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Recall that the class AccessControlContext is useful when an access control decision has to be made in a different context. There is another such scenario, where the supplier of a resource is not in the same thread as the comsumer of that resource, and the consumer thread cannot provide the supplier thread the access control context information (because the context is security-sensitive, or the context is too large to pass, or for other reasons). For this case, we provide a class called GuardedObject to protect access to the resource, illustrated in the figure below.
The basic idea is that the supplier of the resource can create an object representing the resource, create a GuardedObject that embeds the resource object inside, and then provide the GuardedObject to the consumer. In creating the GuardedObject, the supplier also specifies a Guard object such that anyone (including the consumer) can only obtain the resource object if certain (security) checks inside the Guard are satisfied.
Guard is an interface, so any object can choose to become a Guard. The only method in this interface is called
checkGuard. It takes an Object argument and it performs certain (security) checks. The Permission class in java.security implements the Guard interface.
For example, suppose a system thread is asked to open a file /a/b/c.txt for read access, but the system thread does not know who the requestor is or under what circumstances the request is made. Therefore, the correct access control decision cannot be made at the server side. The system thread can use GuardedObject to delay the access control checking, as follows.
FileInputStream f = new FileInputStream("/a/b/c.txt"); FilePermission p = new FilePermission("/a/b/c.txt", "read"); GuardedObject g = new GuardedObject(f, p);
Now the system thread can pass g to the consumer thread. For that thread to obtain the file input stream, it has to call
FileInputStream fis = (FileInputStream) g.getObject();
This method in turn invokes the
checkGuardmethod on the Guard object p, and because p is a Permission, its
checkGuardmethod is in fact:
SecurityManager sm = System.getSecurityManager(); if (sm != null) sm.checkPermission(this);
This ensures that a proper access control check takes place within the consumer context. In fact, one can replace often-used hash tables and access control lists in many cases and simply store a hash table of GuardedObjects.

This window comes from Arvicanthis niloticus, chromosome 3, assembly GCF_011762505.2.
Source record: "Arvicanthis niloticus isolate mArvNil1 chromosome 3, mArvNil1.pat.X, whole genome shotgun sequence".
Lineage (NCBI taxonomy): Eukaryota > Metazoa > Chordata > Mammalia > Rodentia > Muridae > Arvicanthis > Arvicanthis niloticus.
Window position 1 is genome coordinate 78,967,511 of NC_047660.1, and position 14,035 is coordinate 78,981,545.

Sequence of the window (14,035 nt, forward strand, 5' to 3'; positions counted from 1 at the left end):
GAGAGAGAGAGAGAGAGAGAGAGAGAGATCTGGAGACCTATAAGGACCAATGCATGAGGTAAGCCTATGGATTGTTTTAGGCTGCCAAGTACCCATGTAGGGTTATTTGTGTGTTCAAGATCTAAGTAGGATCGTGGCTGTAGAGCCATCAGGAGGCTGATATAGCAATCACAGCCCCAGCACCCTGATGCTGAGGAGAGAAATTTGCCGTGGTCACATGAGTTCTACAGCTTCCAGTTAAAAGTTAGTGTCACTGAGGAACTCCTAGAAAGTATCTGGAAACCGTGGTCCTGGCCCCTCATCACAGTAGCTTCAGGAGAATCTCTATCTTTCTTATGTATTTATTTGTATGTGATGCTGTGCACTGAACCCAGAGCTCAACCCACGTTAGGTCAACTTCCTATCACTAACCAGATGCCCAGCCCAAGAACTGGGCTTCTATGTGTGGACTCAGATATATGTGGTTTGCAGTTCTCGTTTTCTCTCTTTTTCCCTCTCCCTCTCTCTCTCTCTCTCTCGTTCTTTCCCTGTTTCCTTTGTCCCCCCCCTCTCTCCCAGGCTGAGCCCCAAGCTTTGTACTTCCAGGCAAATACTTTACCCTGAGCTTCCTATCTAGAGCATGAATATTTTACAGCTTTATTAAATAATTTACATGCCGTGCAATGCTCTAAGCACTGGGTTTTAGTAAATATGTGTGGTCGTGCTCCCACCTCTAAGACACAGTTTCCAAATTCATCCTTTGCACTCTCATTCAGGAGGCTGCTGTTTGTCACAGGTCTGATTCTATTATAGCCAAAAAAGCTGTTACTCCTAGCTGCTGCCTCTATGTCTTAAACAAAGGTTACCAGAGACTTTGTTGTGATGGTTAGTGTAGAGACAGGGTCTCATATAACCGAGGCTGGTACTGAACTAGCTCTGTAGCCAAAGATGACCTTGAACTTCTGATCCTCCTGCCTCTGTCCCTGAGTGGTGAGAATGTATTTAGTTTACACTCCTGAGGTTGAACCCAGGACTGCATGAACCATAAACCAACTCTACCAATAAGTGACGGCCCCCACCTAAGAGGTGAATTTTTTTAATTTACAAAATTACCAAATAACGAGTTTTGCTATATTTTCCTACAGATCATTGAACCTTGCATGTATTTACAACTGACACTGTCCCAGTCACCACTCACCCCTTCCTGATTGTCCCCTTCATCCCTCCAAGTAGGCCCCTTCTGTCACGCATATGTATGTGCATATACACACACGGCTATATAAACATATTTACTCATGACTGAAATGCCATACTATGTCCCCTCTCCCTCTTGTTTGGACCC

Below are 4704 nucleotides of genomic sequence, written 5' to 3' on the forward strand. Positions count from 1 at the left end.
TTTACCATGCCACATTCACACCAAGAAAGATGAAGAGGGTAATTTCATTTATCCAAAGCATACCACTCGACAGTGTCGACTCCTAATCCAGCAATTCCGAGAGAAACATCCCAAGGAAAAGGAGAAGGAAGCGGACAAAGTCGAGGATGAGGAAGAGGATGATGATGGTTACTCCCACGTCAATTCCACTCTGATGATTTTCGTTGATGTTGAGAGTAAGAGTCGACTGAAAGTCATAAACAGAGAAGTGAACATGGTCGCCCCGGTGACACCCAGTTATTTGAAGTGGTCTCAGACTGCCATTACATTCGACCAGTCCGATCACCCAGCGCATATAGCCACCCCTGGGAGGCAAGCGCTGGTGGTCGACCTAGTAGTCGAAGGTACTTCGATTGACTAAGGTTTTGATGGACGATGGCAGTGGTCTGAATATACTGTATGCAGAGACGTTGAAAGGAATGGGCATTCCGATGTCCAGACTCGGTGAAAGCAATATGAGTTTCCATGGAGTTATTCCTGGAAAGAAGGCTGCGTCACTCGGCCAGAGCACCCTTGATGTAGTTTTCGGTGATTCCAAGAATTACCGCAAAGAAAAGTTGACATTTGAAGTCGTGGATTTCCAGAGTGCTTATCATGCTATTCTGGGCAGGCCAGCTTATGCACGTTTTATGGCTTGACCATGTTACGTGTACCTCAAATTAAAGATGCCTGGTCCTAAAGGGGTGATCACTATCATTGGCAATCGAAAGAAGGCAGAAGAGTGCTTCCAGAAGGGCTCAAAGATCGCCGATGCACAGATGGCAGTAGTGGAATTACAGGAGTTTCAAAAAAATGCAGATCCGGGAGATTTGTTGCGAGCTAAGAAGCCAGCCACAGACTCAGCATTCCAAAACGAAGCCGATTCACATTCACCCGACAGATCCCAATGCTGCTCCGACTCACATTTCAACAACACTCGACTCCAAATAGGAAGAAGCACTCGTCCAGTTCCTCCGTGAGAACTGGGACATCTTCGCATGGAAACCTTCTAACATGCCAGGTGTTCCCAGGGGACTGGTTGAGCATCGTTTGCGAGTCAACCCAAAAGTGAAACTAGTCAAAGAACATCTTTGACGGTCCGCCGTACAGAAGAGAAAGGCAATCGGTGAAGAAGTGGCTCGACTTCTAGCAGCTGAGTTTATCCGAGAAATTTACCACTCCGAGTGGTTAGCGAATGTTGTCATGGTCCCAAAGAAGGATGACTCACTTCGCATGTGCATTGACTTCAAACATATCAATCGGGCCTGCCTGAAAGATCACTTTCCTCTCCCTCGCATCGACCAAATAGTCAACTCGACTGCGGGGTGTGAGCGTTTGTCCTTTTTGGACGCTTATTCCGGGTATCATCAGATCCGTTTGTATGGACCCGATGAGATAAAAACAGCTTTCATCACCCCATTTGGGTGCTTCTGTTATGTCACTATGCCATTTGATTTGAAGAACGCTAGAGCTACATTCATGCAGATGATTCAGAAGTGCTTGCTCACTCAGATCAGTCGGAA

This basic pattern of GuardedObject and Guard is very general, and we expect that by extending the basic Guard and GuardedObject classes, developers can easily obtain quite powerful access control tools. For example, per-method invocation can be achieved with an appropriate Guard for each method, and a Guard can check the time of the day, the signer or other identification of the caller, or any other relevant information.
Note that certain typing information is lost because GuardedObject returns an Object. GuardedObject is intended to be used between cooperating parties so that the receiving party should know what type of object to expect (and to cast for). In fact, we envision that most usage of GuardedObject involves subclassing it (say to form a GuardedFileInputStream class), thus encapsulating typing information, and casting can happen suitably in the subclass.
This class is an essential building block for other security primitives. SignedObject contains another Serializable object, the (to-be-)signed object and its signature. If the signature is not null, it contains a valid digital signature of the signed object. This is illustrated in the figure below.
The underlying signing algorithm is set through a Signature object as a parameter to the
signmethod call, and the algorithm can be, among others, the NIST standard DSA, using DSA and SHA-1. The algorithm is specified using the same convention for signatures, such as "SHA/DSA".
The signed object is a "deep copy" (in serialized form) of an original object. Once the copy is made, further manipulation of the original object has no side effect on the copy. A signed object is immutable.
Signature signingEngine = Signature.getInstance(algorithm,provider); SignedObject so = new SignedObject(myobject, signingKey, signingEngine);
A typical example of verification is the following (having received SignedObject
so), where the first line is not needed if the name of the algorithm is known:
String algorithm = so.getAlgorithm(); Signature verificationEngine = Signature.getInstance(algorithm, provider); so.verify(verificationEngine);
- It can be used internally to any Java application environment as an unforgeable authorization token -- one that can be passed around without the fear that the token can be maliciously modified without being detected.
- It can be used to sign and serialize data/object for storage outside the Java runtime (e.g., storing critical access control data on disk).
- Nested SignedObjects can be used to construct a logical sequence of signatures, resembling a chain of authorization and delegation.
It is intended that this class can be subclassed in the future to allow multiple signatures on the same signed object. In that case, existing method calls in this base class will be fully compatible in semantics. In particular, any
getmethod will return the unique value if there is only one signature, and will return an arbitrary one from the set of signatures if there is more than one signature.
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